Harvey Friedman friedman at math.ohio-state.edu
Tue Oct 28 03:00:13 EST 1997

```>It seems to me that making sense
>of them [large cardinals] is THE most important and troublesome
>foundational problem of the
>day. After all, by MRDP we know that these assumptions have consequences
>asserting the non solvability of specific Diophantine equations. This
>connection of the very large with very ordinary mathematics suggests that
>(amending Frege) "the role of the [very large] infinite in arithmetic is not
>to be denied".

The following foundational problems are on my short list of problems in the
foundations of mathematics, as well as other problems:

1. Where do the axioms of set theory come from, including the large
cardinal axioms? Can they be generated by a few philosophically fundamental
principles, at least in terms of interpretability? In particular, one must
account for the impredicative separation axioms, which appear to have a
similar circularity to the inconsistent comprehension axioms.

2. Does anything like the full power of the axioms of set theory have any
necessary uses for concrete problems?

As you well know, MRDP has as a consequence the existence of Diophantine
problems for which the solution necessarily uses any level of set theory
that you want - including large cardinals. However, this theoretical result
is very unsatisfactory from a certain standpoint.

Specifically, one is unable to use MRDP to write down a specific
Diophantine problem with this metamathematical property. In partcular I
raise the, as far I know, open question:

QUESTION: Is there a polynomial whose total representation in base 10 has
at most 1000 symbols, for which the question of whether or not there is a
solution is independent of ZFC?

By total representation, I mean: the polynomial must be fully written with
coeffiencts in base 10, exponents in base 10, and subscripts on variables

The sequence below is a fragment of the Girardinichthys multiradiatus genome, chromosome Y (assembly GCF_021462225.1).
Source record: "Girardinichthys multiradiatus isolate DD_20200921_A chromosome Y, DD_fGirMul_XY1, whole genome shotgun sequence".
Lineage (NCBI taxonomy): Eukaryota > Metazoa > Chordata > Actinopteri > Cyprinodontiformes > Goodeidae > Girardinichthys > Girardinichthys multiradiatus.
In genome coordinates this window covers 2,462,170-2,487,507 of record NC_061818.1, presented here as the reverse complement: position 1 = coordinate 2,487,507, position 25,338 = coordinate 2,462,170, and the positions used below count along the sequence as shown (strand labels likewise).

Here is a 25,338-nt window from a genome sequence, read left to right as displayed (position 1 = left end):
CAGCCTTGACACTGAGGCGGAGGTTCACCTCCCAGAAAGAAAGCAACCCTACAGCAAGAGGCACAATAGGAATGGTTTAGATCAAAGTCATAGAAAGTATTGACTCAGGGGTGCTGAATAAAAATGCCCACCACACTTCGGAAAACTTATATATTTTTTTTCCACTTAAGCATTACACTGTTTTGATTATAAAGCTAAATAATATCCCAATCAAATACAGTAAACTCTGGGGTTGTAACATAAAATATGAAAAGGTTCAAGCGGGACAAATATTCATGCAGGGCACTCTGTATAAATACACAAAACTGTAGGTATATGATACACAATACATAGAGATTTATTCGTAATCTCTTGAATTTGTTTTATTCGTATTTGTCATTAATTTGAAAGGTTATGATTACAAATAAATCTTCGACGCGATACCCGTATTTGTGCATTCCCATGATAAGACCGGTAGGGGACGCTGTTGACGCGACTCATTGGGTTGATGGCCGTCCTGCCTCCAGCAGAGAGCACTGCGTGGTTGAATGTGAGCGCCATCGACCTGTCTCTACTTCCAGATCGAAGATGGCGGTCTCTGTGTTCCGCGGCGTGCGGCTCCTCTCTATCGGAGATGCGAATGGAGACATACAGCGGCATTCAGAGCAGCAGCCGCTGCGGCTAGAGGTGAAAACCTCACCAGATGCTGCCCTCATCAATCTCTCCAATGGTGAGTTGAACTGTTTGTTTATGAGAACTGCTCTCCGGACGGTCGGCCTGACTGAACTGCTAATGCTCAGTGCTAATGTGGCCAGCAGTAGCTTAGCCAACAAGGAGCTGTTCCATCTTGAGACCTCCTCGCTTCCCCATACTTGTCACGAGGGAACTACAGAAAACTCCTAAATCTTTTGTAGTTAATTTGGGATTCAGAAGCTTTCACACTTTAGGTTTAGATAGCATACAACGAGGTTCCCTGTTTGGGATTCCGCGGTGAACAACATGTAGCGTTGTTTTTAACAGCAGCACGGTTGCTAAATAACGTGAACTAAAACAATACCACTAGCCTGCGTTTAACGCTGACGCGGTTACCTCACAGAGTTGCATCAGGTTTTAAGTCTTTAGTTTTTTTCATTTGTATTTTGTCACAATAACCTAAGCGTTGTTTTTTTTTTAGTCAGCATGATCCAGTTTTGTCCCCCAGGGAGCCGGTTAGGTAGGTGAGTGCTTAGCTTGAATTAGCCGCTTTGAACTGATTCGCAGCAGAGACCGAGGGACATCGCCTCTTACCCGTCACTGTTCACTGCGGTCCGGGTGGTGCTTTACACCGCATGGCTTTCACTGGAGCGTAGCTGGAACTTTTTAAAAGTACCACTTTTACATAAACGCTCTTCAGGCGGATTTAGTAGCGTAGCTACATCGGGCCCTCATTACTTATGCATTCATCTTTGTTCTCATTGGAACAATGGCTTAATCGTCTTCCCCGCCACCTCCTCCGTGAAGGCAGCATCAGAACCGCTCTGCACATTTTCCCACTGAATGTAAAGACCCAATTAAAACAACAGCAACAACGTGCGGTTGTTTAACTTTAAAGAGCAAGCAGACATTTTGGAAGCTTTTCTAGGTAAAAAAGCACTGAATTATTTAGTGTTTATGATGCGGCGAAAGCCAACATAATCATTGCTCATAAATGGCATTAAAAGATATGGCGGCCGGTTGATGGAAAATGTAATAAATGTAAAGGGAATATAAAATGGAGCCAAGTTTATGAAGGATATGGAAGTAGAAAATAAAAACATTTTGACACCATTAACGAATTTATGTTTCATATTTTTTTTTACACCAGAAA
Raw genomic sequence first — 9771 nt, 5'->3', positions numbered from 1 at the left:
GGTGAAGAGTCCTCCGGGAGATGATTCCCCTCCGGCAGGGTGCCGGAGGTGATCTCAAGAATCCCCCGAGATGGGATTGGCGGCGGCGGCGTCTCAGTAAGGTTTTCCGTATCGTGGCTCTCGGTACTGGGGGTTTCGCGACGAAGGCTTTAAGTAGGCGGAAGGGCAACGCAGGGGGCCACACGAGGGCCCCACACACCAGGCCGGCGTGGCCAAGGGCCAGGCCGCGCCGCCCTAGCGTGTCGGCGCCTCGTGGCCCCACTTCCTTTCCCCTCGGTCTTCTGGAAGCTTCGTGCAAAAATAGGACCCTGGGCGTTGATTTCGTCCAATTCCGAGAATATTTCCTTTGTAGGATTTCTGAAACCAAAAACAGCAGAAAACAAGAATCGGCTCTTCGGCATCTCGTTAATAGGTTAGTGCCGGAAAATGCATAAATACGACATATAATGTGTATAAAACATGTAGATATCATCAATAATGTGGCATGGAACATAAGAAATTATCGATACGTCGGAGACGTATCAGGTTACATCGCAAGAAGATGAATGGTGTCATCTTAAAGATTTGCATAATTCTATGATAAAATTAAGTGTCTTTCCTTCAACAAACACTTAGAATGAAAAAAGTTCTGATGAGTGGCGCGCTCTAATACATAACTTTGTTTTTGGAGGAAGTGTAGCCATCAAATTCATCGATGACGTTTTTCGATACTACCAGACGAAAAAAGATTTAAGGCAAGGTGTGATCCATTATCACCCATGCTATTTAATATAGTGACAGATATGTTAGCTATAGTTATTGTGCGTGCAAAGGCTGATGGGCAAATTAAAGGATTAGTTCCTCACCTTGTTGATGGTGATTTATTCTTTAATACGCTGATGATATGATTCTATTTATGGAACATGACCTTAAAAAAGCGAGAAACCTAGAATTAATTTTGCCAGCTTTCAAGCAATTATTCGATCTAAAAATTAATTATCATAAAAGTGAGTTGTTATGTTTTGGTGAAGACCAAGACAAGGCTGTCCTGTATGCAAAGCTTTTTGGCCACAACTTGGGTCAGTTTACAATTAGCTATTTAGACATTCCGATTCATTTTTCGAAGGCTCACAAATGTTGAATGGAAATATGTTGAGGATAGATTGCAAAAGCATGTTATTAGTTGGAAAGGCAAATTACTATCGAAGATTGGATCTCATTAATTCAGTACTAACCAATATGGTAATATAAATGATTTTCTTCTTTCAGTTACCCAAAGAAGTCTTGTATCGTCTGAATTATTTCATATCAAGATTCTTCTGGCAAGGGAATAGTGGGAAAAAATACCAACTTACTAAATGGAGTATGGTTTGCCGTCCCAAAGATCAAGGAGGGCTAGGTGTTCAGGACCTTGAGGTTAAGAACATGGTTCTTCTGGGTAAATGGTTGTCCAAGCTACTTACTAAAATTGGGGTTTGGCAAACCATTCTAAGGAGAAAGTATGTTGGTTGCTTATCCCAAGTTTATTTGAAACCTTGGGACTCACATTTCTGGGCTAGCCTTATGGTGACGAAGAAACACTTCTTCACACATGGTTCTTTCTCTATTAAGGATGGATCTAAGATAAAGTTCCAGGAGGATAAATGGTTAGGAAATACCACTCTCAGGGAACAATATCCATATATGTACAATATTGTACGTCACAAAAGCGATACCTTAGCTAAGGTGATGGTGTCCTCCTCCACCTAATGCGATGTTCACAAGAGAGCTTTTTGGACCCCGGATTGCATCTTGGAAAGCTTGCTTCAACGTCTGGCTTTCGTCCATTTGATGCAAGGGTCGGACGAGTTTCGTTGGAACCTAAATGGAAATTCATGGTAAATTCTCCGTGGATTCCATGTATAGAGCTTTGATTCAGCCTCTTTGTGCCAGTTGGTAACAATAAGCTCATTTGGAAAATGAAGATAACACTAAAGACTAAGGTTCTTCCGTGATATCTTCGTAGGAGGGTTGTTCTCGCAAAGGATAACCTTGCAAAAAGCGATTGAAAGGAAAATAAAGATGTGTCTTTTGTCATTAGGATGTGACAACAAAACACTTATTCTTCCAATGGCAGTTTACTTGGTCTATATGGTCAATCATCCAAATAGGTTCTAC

in base 10.

Leo told me once that he looked into this in connection with his looking at
Jones' work, and saw that the coding is one level too high to get a result
like this.

I had decided a long time ago that what was needed for 2 was - at least -
something that meets the following criteria:

a. A sentence B in discrete mathematics which is independent of ZFC, or
even necessary uses large cardinals to prove;
b. B must be considered natural to a relevant mathematical community -
where this naturalness is evidenced by

b1. a well attended one hour talk can be given on it to this
community, and nearly everybody stays till the end
b2. the talk is generally considered interesting and successful;
b3. subsidiary questions that may or may not be independent, but
are closely related, are actually taken up by that community in an effort
to prove them in normal mathematics;
b4. there is a real area of problems that are considered
intriguing, and arguably connected with ongoing concerns.

Stay tuned.

>In the light of the above, I was particularly struck by Harvey Friedman's
>offer to show how large cardinal axioms can appear as part of a natural
>process of proceeding from the finite to the infinite. That sounds really
>interesting.

You might want to have a look at "Transfer Principles in Set Theory." which
is in Postscript form on the web at www.math.ohio-state.edu/~friedman/

Also, I have been working up some reaxiomatizations of set theory based on
three fundamental set theoretic principles: a) extensionality b) variants